• Reconnaissance headquarters platoon (chief of reconnaissance)
  • Fire control and radar reconnaissance platoon (chief of air defense)
  • Sniper platoon
  • Instructor platoon
  • Simulator platoon
  • Training ground
  • Orchestra
  • Radio-television center
Construction of new facilities at Kamenka in 2016

Construction of new facilities at Kamenka in 2016

Today’s IMRB should have nearly 4,000 personnel compared to a nominal 2,500-man motorized rifle regiment (MRR). While the maneuver battalions are similar, the IMRB is heavier in fire support, combat support, and service sub-units [подразделения – battalion or lower]. It has two self-propelled howitzer battalions and an MLRS battalion against the single battalion of towed 122-mm D-30 howitzers in Soviet regiments.

The IMRB’s anti-aircraft and anti-tank capabilities are organized in battalions. They used to be single batteries in old MRRs. Most of today’s combat support and service is provided by battalions compared with companies in Soviet times. The old MRR relied more on support and service from the division level.

The 138th IMRB’s motorized rifle battalions have about 500 personnel with about 100 men in each of three companies operating ten MT-LB light armored vehicles. A battalion probably has 31 MT-LBs. The MT-LB is also the prime mover for other sub-units, so the brigade has a significantly larger total inventory, often put at 159 in all. For example, artillery battalions have eight each and anti-tank gun batteries have six.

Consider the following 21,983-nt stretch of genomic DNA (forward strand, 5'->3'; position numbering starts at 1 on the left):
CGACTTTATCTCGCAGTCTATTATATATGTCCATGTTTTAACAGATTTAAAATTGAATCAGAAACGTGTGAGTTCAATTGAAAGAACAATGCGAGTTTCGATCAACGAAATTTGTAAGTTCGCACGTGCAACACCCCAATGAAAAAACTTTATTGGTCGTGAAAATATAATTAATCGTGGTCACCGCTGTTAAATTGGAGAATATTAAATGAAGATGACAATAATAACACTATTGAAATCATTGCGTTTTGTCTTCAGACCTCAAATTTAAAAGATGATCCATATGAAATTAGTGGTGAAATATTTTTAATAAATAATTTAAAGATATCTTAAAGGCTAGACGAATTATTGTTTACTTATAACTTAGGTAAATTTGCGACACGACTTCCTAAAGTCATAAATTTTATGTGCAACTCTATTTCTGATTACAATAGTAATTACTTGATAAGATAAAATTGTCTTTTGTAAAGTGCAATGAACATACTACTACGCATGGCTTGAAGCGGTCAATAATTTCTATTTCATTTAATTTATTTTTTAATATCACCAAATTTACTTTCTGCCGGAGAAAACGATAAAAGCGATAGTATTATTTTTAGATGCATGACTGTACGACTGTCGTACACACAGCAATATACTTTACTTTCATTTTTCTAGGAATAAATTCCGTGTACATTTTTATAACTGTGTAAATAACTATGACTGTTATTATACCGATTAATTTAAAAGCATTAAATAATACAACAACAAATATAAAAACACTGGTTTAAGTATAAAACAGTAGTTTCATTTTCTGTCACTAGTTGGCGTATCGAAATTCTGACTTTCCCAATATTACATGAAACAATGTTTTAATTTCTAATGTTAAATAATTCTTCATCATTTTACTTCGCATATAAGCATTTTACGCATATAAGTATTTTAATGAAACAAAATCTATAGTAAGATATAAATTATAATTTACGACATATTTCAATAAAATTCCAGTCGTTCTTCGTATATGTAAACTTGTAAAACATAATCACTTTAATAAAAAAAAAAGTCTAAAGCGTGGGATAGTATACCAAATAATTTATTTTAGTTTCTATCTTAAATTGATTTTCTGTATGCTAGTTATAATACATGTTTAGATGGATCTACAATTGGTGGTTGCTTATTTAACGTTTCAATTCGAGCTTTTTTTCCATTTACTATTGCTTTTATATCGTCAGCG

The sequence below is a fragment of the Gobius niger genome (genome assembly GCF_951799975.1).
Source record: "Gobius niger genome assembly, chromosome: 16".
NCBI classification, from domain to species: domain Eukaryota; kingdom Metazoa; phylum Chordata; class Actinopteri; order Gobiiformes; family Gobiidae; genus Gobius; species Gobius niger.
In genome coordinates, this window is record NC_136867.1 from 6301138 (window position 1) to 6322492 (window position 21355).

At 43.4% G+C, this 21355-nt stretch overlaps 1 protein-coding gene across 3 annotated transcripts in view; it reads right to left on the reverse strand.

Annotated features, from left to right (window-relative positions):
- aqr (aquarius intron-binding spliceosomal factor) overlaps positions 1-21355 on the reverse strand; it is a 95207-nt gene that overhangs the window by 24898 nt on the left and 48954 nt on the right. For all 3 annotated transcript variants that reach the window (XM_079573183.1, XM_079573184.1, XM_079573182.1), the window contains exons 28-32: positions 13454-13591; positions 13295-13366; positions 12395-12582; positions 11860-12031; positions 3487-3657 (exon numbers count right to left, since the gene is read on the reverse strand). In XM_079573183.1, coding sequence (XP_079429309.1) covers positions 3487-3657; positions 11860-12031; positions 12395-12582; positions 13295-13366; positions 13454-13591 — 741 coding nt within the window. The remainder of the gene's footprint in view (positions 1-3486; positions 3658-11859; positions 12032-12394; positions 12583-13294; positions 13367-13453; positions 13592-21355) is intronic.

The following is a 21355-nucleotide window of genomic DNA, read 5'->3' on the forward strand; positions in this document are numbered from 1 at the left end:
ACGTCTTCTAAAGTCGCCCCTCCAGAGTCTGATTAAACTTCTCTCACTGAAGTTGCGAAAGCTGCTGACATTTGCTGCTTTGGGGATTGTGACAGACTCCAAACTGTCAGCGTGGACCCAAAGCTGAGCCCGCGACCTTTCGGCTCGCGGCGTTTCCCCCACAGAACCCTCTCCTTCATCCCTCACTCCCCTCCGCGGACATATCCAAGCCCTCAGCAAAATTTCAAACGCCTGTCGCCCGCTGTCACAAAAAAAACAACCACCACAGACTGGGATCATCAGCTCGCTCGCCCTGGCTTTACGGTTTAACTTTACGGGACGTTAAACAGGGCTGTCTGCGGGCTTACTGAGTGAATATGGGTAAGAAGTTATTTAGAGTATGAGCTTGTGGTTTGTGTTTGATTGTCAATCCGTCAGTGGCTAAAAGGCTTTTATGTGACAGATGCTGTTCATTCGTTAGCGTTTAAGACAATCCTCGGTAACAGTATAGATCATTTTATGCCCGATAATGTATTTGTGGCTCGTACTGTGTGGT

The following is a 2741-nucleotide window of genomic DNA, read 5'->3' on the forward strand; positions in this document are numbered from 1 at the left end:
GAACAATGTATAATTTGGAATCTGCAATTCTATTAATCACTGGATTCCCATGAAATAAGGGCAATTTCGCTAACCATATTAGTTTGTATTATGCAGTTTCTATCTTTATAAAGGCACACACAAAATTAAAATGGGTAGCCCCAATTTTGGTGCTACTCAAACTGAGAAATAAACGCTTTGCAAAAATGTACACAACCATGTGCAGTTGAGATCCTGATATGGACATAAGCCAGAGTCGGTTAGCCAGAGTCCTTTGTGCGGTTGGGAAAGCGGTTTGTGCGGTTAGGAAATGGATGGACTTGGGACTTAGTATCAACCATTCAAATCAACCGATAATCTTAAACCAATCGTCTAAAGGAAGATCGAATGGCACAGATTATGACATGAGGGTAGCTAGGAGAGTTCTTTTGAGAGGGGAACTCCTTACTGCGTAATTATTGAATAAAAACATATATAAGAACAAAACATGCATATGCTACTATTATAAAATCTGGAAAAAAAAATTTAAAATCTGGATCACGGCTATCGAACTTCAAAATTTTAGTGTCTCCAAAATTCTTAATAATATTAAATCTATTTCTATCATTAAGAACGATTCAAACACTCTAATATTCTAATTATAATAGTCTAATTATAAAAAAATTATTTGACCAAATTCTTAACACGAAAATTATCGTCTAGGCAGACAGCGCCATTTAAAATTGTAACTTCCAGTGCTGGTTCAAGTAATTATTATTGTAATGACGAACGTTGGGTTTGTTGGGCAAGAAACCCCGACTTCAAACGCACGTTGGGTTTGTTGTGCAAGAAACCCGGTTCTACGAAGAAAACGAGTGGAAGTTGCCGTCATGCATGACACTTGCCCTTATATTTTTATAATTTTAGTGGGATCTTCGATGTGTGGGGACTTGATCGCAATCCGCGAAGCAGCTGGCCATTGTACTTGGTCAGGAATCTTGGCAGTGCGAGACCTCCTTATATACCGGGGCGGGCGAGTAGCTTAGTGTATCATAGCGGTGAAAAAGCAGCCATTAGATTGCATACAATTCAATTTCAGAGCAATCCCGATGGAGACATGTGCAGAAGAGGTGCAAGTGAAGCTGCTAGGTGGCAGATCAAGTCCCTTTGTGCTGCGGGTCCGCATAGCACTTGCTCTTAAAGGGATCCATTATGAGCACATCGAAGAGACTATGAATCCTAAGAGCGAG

The 138th is one of several MR brigades primarily using venerable MT-LBs rather than more modern BTRs or BMPs. The 25th near Pskov is another. Others are in mountainous areas of the North Caucasus or in the Eastern MD. The Russian Army may like the MT-LB’s performance in the marshy terrain of Leningrad oblast. At any rate, it’s a simple, reliable armored vehicle that the MOD still has in large numbers.

For integral fire support, each motorized rifle battalion has a battery of six towed 120-mm 2B16 Nona-K gun-mortars in two firing platoons of three weapons. The battalion has a man-portable 9K115 Metis ATGM battery of three platoons of three launchers. The battalion has an air defense battery organized similarly with three platoons of three hand-held 9K38 Igla SAMs.